My daughter is rapidly becoming my hero without her knowing it. And my inspiration to change. The struggles are all there still. The challenges have  not decreased. My mind and my body however are starting to grow a little bit stronger each day. As I watch my daughter overcoming her own challenges I am inspired to try to move past my own.

My Sister

I am just going to come out and say that my father was a real piece of work. He was beyond abusive. He was evil. There are a lot of ways that abusers manipulate and control their victims. Turning siblings against each other is one of those ways. Only in this case the manipulation was is offering to spare one for the other.

For years my sister and I had no relationship. That is not to say that I did not follow around behind her and get into fights with anyone that tried to bully her. She is my sister and I needed to keep her as safe as I could. She was and is the diplomat. She reasons with people and uses great people skills to defuse conflicts. She has lived with my mother for many years and has put up with a lot. And used those amazing skills (which I think is her super power) to help my mother to modify some of those behaviors that made it so difficult for me to live with her.

Today we talked about some very painful stuff. We looked back on our childhood and talked about some of the hard stuff. None of which was easy. She has felt guilt for a long time about some of the things that happened to us. I just wanted to take this opportunity to say to the world (or whoever reads this) that though she may not know it she did more to keep us safe than she knows or remembers. And that no matter what my father told her she was a good big sister. She did work to keep us safe when there was no one else there to do it. She was that person who stepped up for as long as she could and did what she could.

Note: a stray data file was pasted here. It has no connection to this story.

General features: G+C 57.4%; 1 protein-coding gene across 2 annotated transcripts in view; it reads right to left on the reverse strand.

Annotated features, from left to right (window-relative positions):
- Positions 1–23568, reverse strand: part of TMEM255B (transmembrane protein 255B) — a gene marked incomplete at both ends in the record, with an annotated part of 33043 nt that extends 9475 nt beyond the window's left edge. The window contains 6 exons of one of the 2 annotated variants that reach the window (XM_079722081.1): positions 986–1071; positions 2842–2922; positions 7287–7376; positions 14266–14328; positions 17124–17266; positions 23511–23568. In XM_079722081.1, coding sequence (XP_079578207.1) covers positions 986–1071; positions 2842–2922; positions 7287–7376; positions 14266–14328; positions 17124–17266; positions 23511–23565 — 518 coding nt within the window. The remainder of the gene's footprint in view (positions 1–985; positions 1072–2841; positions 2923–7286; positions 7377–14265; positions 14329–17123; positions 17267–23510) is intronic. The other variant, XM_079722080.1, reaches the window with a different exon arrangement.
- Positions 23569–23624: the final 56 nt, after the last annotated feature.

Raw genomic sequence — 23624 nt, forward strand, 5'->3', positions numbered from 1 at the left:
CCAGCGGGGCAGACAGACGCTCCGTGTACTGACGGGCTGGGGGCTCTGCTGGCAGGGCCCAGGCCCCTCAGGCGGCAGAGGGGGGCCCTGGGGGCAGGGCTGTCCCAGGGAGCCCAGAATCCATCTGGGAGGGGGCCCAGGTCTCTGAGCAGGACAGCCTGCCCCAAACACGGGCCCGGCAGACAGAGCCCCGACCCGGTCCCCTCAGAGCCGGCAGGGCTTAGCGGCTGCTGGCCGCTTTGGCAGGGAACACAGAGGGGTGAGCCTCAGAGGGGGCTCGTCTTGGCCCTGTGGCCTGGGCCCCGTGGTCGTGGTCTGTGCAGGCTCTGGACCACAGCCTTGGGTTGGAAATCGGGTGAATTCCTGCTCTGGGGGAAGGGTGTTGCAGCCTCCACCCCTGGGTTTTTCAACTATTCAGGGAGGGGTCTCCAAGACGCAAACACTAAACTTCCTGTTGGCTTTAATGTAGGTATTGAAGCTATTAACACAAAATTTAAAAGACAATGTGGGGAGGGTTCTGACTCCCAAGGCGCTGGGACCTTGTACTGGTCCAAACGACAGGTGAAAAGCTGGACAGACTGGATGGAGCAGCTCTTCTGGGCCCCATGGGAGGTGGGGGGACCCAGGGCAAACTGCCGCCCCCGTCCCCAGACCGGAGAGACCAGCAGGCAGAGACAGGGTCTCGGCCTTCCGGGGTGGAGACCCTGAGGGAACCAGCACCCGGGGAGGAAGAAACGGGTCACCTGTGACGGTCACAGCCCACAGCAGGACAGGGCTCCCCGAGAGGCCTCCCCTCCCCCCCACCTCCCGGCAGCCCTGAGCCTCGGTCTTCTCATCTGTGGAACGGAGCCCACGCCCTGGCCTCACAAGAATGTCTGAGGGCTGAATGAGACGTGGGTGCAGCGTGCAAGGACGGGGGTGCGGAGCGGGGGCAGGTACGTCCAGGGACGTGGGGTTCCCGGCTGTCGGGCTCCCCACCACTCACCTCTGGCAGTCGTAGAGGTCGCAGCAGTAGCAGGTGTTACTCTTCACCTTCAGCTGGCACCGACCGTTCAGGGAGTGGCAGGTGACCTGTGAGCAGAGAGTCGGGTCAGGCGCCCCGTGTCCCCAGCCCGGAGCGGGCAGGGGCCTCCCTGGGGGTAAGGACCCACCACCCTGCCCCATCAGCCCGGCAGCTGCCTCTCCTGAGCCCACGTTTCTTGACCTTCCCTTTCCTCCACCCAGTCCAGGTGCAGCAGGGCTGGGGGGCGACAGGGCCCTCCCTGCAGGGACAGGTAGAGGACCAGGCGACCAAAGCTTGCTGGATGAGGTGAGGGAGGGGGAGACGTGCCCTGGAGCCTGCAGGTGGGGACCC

Here, publicly, I want to say that it is an honor and a privileged to not only know you but to be your sister. I love you.

Pushing to hard

For the last few weeks I have been insanely busy. For those of you who have come by looking to see if there was anything new I apologize for the lack, and I will try to be more diligent in writing.

For the last year I have been pushing myself very hard. I have tried to accomplish many things that are difficult and all of them simultaneously. I have had amazingly good days and some that were not so good. I have stuffed down terror and anxiety as well as pushing through flashbacks in order to accomplish both my internship and my schoolwork. The bulk of the difficult emotions and the stuffing revolve around doing an internship. After almost 20 years of isolating myself I have had to be around people, a lot of people, more than was ever comfortable.

I have also met some of the most intelligent and creative people I could ever hope to find. They are dedicated and caring. And with the exception of one know very little about me or what I have been through. And that is fine. It has been difficult at times as I struggle through the panic. A part of me thinks that if I say anything about any of the struggles that I am having that they will not want me to be there. (The little child in me that was always pushed away still shows up sometimes.) I want them to see me as whole and competent. Even if inside I am struggling to do all the things that are required of me.

I spend a good deal of time reflecting on my actions and reactions. I spend a very large amount of time thinking about how I can turn my panic reaction into a viable response rather than the knee jerk reaction I want to give. I have done a lot of painful growth. Good growth, just very painful.

I also found out last week that there is a price to be paid for all the stuffing of emotions, the repressing of thoughts and the forced movement. My body simply did what it needed to and just shut down. My energy levels tanked. I had gone into the red zone of energy levels. For four days I could not do anything beyond moving from the bed to the bathroom, bed to the chair, and sleeping. I lost 10 pounds in 36 hours. And I am just now feeling moderately functional.

I am currently working on as course on mindfulness and that has been my saving grace. I breathe through the panic that comes when I think that I am getting behind. And I try very hard to stay in the here and now. One of the things that we do at my internship is a diary card. This chart helps me to see where I need to focus in order to maintain a balance in my life.

I am doing better. Life is good. I am learning to ask for help. The end of the semester is only two months away. And then I can get my brain back.